The Reshoring of Manufacturing Activities Surges
Manufacturing companies cannot afford to ignore the reshoring movement to bring production back to the U.S. from leading Asian, European and South American countries. But before spending valuable dollars to relocate production facilities, conducting a comprehensive cost-analysis of overall benefits, as well as company-focused advantages and disadvantages for every aspect of production, is a crucial part of the process.
An estimated 40 percent of manufacturing companies in high-quality, technology-driven industry sectors like aerospace and defense have already relocated manufacturing assets to the United States, citing lower labor and energy costs as driving forces. As more manufacturers follow suit, this surge in U.S. manufactured exports and jobs created as a direct result of reshoring is expected to create between 2.5 million and 5 million additional American jobs in factories and related services by the end of the decade, according to a recent study by The Boston Consulting Group (BCG).
The United States is projected to have an export cost advantage of 5 percent to 25 percent over Germany, Italy, France, the United Kingdom and Japan by as early as 2015, according to the report. This advantage would translate into as much as $90 billion in additional U.S. exports per year, and a total of $130 billion in annual gains when factoring in exports to the rest of the world, the analysis says.
However, reshoring presents significant challenges in some industries. Manufacturers face hurdles from new health care legislation, stringent EPA and emissions regulation guidelines, and corporate tax rates in flux.
Still, the benefits are compelling.
With rising labor and currency rates in countries such as China, as well as higher energy and transportation costs, the United States can offer appealing cost savings. In the study, the BCG predicted that labor costs of large developed economies overseas will be 20 percent to 45 percent higher than those in the United States.
Resources like skilled labor, land, facilities and natural gas also are more readily available and cost-effective in the U.S. For example, natural gas is likely to remain 50 percent to 70 percent cheaper than in Europe and Japan, resulting in significant savings in electricity generation, for fuel used to power industrial plants and for feedstock used in industrial processes, according to the BCG study.
In addition to cost savings, manufacturing companies are reshoring to avoid problems with product quality and intellectual property disputes. By manufacturing goods closer to where they are sold, companies can enjoy lower distribution costs and ensure quality standards are met and intellectual property remains safe.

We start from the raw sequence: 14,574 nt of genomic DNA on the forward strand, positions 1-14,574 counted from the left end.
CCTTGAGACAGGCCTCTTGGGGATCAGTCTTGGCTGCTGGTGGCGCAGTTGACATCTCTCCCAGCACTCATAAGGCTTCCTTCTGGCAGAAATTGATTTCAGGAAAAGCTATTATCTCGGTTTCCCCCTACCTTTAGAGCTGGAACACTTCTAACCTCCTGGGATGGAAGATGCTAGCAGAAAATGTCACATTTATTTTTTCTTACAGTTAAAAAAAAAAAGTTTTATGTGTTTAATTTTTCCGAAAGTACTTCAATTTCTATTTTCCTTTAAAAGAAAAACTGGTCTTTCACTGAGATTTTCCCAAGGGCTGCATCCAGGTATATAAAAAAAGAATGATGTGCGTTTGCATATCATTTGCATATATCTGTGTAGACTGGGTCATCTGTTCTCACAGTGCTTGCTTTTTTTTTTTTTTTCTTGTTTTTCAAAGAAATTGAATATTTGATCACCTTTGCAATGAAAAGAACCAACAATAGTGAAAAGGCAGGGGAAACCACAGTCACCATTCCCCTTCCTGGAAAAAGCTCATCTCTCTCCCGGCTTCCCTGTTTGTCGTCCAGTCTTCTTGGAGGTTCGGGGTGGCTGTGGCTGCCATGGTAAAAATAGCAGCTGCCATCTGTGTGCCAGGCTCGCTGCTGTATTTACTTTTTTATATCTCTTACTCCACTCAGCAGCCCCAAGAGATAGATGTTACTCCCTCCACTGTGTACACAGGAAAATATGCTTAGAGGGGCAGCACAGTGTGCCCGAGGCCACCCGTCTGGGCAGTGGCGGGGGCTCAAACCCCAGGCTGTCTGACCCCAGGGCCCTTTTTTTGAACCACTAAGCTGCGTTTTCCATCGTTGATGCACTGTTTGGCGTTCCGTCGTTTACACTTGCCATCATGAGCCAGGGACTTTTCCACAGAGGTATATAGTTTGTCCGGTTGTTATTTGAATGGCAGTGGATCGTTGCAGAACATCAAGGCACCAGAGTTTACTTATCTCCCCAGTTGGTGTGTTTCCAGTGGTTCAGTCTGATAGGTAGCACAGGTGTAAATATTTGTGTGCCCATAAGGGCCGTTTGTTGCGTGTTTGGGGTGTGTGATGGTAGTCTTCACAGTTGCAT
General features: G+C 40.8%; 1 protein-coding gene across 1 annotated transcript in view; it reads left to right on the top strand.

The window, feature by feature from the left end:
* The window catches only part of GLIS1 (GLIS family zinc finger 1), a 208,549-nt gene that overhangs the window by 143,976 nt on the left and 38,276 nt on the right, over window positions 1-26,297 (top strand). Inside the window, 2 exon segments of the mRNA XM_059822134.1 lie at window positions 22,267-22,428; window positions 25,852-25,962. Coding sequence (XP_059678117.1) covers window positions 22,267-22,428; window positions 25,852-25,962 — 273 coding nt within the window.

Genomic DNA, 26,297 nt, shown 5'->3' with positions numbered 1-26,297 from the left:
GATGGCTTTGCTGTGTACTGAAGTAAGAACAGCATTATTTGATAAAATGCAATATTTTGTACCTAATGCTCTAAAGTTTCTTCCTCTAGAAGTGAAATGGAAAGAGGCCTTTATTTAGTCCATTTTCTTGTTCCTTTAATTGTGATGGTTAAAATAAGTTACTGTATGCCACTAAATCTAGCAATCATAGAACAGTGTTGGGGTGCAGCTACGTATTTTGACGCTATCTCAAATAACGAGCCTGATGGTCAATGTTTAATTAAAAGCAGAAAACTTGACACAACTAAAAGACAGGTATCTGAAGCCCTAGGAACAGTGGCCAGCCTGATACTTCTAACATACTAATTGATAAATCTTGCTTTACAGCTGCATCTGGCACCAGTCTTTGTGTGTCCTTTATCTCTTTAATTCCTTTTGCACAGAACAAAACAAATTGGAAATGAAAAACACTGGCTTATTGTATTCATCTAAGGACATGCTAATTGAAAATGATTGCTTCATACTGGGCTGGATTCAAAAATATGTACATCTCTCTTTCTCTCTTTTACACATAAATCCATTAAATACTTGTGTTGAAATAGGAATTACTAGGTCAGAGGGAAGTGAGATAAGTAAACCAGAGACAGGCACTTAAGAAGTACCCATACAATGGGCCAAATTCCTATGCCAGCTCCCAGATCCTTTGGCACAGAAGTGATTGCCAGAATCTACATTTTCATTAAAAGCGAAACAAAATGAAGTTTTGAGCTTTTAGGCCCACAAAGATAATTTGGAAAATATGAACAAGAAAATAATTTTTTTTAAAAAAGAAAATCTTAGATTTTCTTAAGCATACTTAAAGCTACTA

Keeping production local to domestic markets also makes financial and logistical sense for manufacturers. Rising shipping rates and oil prices overseas means an automatic savings in transportation costs for the United States, both as an import and export base. For example, because of a closer proximity to Japan, shipping goods from the U.S. to Japan is about 59 percent cheaper than shipping from Europe to Japan. Therefore, the United States will be significantly more cost competitive than Europe as an export base for goods exported to Asia. Combined with the weak U.S. dollar, American and overseas manufacturing companies can now get more bang for their buck by investing in the United States for expansion and production.
Who’s Making the Return Trip?
Industry sectors leading the reshoring trend include technology-driven manufacturers, such as aerospace and defense, industrial parts and equipment, electronics, medical and surgical supplies and chemical processing. Japan-based Toyota, for example, recently announced plans to export Camry sedans assembled in Kentucky and Sienna minivans made in Indiana to South Korea. Other Japan-based auto OEMs, Honda and Nissan, are also poised to increase exports of vehicles made in their U.S. plants.
In the Southeast United States, Germany-based Siemens is building gas turbines in North Carolina to ship to Saudi Arabia for construction of a 4-gigawatt power plant, and England-based Rolls-Royce recently opened a new aircraft engine parts manufacturing facility in Virginia.
“The trend seems to be spreading throughout the Southeast,” says Kevin Bean, president and CEO of O’Neal Inc., a full-scale, full-service project delivery firm headquartered in Greenville, S.C. “We are noticing a steady increase in the number of companies looking for reshoring opportunities, and our firm is becoming a leader in reshoring procurement.”
O’Neal recently helped a European-based chemical processing company define the cost schedule and overall project scope in an effort to make its manufacturing investment in the United States. The company is now in the process of bringing certain process manufacturing lines from China and other countries to the United States. O’Neal also recently acquired projects with companies in North Carolina, South Carolina, Georgia, Louisiana, Pennsylvania and Texas that otherwise would have gone overseas.
While it may take a sizeable upfront investment to move overseas production back to the United States, manufacturing companies stand to gain valuable returns by reshoring. This reshoring trend will continue to have a positive impact on the economy as manufacturers, vendors and suppliers are generating revenue and creating jobs.
Brian Gallagher is director of marketing for O’Neal Inc. and has more than 20 years of experience in the architecture, engineering and construction industry. For more information, email Brian at email@example.com.
This article originally appeared in Business Xpansion Magazine.